Plaintiff Daniel B. Kenerly, who is a real estate broker, and defendant William T. Bryant, who is a real estate developer, were involved in numerous real estate transactions in the Atlanta area from late 1960 until the mid-1970s. As a result of a number of these transactions, Bryant signed at least 12 promissory notes payable to Kenerly. Some of these notes were signed by Bryant individually, and other notes were signed jointly with other individuals.
After not transacting any business with each other for a number of years, in 1985 Kenerly and Bryant began to engage in real estate transactions under the name of "K" Properties. The transactions involving "K" Properties centered around the assemblage of real estate in the area of the proposed Ronald Reagan Parkway in Gwinnett County, Georgia, in the hopes of later making a profit from the sale of such real estate. "K" Properties' hopes, however, did not come to fruition due to problems, including a sewer moratorium in the area.
It is undisputed that Bryant was the owner of an individual tract of property near the proposed Ronald Reagan Parkway prior to the formation of "K" Properties. After Gwinnett County purchased a portion of that property for approximately $329,000, Kenerly claimed that he was entitled to 50 percent of the proceeds Bryant received under an oral agreement existing between the parties. When Kenerly and Bryant were unable to reach an agreement regarding this matter, Kenerly filed suit against Bryant claiming entitlement to his portion of the proceeds and asking that an equitable trust be set up regarding his alleged interest in the remainder of the tract of land. In his complaint, Kenerly also demanded payment on nine promissory notes. Later he amended his complaint so as to demand payment on 12 notes.
Bryant answered the complaint denying liability, and the case was eventually tried before a judge without a jury. At the conclusion of the trial, the trial court determined that no oral agreement existed between Kenerly and Bryant that would entitle Kenerly to part of the remaining land Bryant owned prior to the formation of "K" Properties, or to any portion of the proceeds Bryant had received from the sale of part of the land. As to the promissory notes, the trial court determined that collection on the earliest of the 12 notes was barred by the applicable statute of limitation. 1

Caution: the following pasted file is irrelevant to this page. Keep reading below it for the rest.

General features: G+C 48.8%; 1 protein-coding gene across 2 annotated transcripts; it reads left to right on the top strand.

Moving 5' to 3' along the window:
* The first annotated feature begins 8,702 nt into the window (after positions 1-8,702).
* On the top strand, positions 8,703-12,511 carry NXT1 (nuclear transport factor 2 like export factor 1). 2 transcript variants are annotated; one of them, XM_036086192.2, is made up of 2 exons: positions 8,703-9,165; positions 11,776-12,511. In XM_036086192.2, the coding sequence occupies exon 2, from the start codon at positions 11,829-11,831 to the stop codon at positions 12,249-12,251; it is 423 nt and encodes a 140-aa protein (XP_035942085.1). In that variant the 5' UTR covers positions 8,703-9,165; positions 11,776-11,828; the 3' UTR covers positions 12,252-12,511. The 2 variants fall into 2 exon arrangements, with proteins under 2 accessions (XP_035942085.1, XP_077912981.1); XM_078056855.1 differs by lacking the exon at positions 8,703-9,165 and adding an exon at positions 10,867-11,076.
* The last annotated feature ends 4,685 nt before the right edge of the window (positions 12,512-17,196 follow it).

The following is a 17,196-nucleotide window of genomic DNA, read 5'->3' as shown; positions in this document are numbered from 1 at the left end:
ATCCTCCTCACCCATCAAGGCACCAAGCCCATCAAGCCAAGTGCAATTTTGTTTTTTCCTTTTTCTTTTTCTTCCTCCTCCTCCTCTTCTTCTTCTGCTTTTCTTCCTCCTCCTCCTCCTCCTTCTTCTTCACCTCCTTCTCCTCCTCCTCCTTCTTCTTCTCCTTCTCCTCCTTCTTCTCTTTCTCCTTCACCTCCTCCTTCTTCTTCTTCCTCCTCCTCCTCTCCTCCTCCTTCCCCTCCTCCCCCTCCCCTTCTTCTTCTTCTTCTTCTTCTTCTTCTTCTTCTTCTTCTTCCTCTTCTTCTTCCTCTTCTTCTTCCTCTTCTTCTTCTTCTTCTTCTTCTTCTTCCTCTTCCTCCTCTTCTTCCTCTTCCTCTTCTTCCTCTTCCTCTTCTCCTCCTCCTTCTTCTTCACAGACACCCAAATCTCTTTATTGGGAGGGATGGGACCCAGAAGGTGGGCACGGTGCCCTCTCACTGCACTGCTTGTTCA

The trial court also determined that two of the other notes had been paid by Bryant, but that the remaining nine notes had not, thus entitling Kenerly to payment on those nine notes. The trial court further concluded, however, that the doctrine of laches barred Kenerly from recovering any interest called for in the nine notes that accrued prior to his filing of the lawsuit.
Kenerly and Bryant both appeal the trial court's judgment in the case. Kenerly's appeal was docketed in this Court as Case No. A97A0281. Bryant's appeal was docketed as Case No. A97A0282.
Case No. A97A0281
1. Kenerly's contention that the trial court erred in its determination that two of the twelve promissory notes had been paid by Bryant is meritless. In cases like this, where the trial court sits as the trier of fact, its findings of fact will not be set aside unless they are clearly erroneous. OCGA 9-11-52
(a). James F. Nelson, Jr. Family Limited Partnership v. Miller, 267 Ga. 466
, 467 (479 SE2d 737
) (1997). And the trial court's factual findings and credibility determinations will be upheld on appeal if there is any evidence to support them. Id.; Dudley v. Snead, 250 Ga. 804
, 805 (301 SE2d 480
) (1983). In this case, the two notes in question were executed in favor of Kenerly with the payors listed on the notes as Kenerly, Bryant and another party. At trial, Bryant and this other party both testified to the effect that the notes had been paid or satisfied. And the only evidence Kenerly presented to rebut such testimony was his assertion that the notes had not been paid. Under such circumstances, we cannot say as a matter of law that the trial court's determination was clearly erroneous.